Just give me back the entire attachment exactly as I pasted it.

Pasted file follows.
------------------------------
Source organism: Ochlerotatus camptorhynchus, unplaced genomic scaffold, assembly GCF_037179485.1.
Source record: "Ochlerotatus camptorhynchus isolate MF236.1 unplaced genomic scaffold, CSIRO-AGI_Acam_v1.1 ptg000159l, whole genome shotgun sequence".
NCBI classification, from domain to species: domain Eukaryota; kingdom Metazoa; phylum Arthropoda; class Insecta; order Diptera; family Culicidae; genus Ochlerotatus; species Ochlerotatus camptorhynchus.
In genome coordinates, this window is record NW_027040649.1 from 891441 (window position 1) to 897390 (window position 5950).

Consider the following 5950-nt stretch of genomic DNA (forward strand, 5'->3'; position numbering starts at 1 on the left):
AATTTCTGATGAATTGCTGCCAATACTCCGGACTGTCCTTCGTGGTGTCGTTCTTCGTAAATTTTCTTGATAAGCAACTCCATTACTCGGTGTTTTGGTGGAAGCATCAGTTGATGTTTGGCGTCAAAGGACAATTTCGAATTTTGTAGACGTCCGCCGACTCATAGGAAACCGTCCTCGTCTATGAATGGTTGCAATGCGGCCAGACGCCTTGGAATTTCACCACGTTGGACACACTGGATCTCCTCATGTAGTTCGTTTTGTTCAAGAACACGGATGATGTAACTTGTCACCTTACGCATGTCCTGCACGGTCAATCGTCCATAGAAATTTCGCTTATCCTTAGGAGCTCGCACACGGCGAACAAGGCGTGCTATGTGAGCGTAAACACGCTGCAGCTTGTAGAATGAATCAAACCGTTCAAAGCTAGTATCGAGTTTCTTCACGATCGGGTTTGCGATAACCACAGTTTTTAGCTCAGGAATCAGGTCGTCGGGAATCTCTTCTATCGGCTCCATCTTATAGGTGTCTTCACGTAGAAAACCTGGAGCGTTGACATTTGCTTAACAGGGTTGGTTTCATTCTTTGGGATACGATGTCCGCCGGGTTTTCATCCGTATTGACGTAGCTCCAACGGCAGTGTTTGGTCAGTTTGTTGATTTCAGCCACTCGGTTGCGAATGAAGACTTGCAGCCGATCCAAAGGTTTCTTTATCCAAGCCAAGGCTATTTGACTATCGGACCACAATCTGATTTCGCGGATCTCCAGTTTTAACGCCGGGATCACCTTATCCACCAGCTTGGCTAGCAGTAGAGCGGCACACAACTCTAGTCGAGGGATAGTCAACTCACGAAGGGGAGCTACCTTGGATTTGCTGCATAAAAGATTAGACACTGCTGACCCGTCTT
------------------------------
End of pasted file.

Source organism: Ochlerotatus camptorhynchus, unplaced genomic scaffold, assembly GCF_037179485.1.
Source record: "Ochlerotatus camptorhynchus isolate MF236.1 unplaced genomic scaffold, CSIRO-AGI_Acam_v1.1 ptg000159l, whole genome shotgun sequence".
NCBI classification, from domain to species: domain Eukaryota; kingdom Metazoa; phylum Arthropoda; class Insecta; order Diptera; family Culicidae; genus Ochlerotatus; species Ochlerotatus camptorhynchus.
In genome coordinates, this window is record NW_027040649.1 from 891441 (window position 1) to 897390 (window position 5950).

Consider the following 5950-nt stretch of genomic DNA (forward strand, 5'->3'; position numbering starts at 1 on the left):
AATTTCTGATGAATTGCTGCCAATACTCCGGACTGTCCTTCGTGGTGTCGTTCTTCGTAAATTTTCTTGATAAGCAACTCCATTACTCGGTGTTTTGGTGGAAGCATCAGTTGATGTTTGGCGTCAAAGGACAATTTCGAATTTTGTAGACGTCCGCCGACTCATAGGAAACCGTCCTCGTCTATGAATGGTTGCAATGCGGCCAGACGCCTTGGAATTTCACCACGTTGGACACACTGGATCTCCTCATGTAGTTCGTTTTGTTCAAGAACACGGATGATGTAACTTGTCACCTTACGCATGTCCTGCACGGTCAATCGTCCATAGAAATTTCGCTTATCCTTAGGAGCTCGCACACGGCGAACAAGGCGTGCTATGTGAGCGTAAACACGCTGCAGCTTGTAGAATGAATCAAACCGTTCAAAGCTAGTATCGAGTTTCTTCACGATCGGGTTTGCGATAACCACAGTTTTTAGCTCAGGAATCAGGTCGTCGGGAATCTCTTCTATCGGCTCCATCTTATAGGTGTCTTCACGTAGAAAACCTGGAGCGTTGACATTTGCTTAACAGGGTTGGTTTCATTCTTTGGGATACGATGTCCGCCGGGTTTTCATCCGTATTGACGTAGCTCCAACGGCAGTGTTTGGTCAGTTTGTTGATTTCAGCCACTCGGTTGCGAATGAAGACTTGCAGCCGATCCAAAGGTTTCTTTATCCAAGCCAAGGCTATTTGACTATCGGACCACAATCTGATTTCGCGGATCTCCAGTTTTAACGCCGGGATCACCTTATCCACCAGCTTGGCTAGCAGTAGAGCGGCACACAACTCTAGTCGAGGGATAGTCAACTCACGAAGGGGAGCTACCTTGGATTTGCTGCATAAAAGATTAGACACTGCTGACCCGTCTT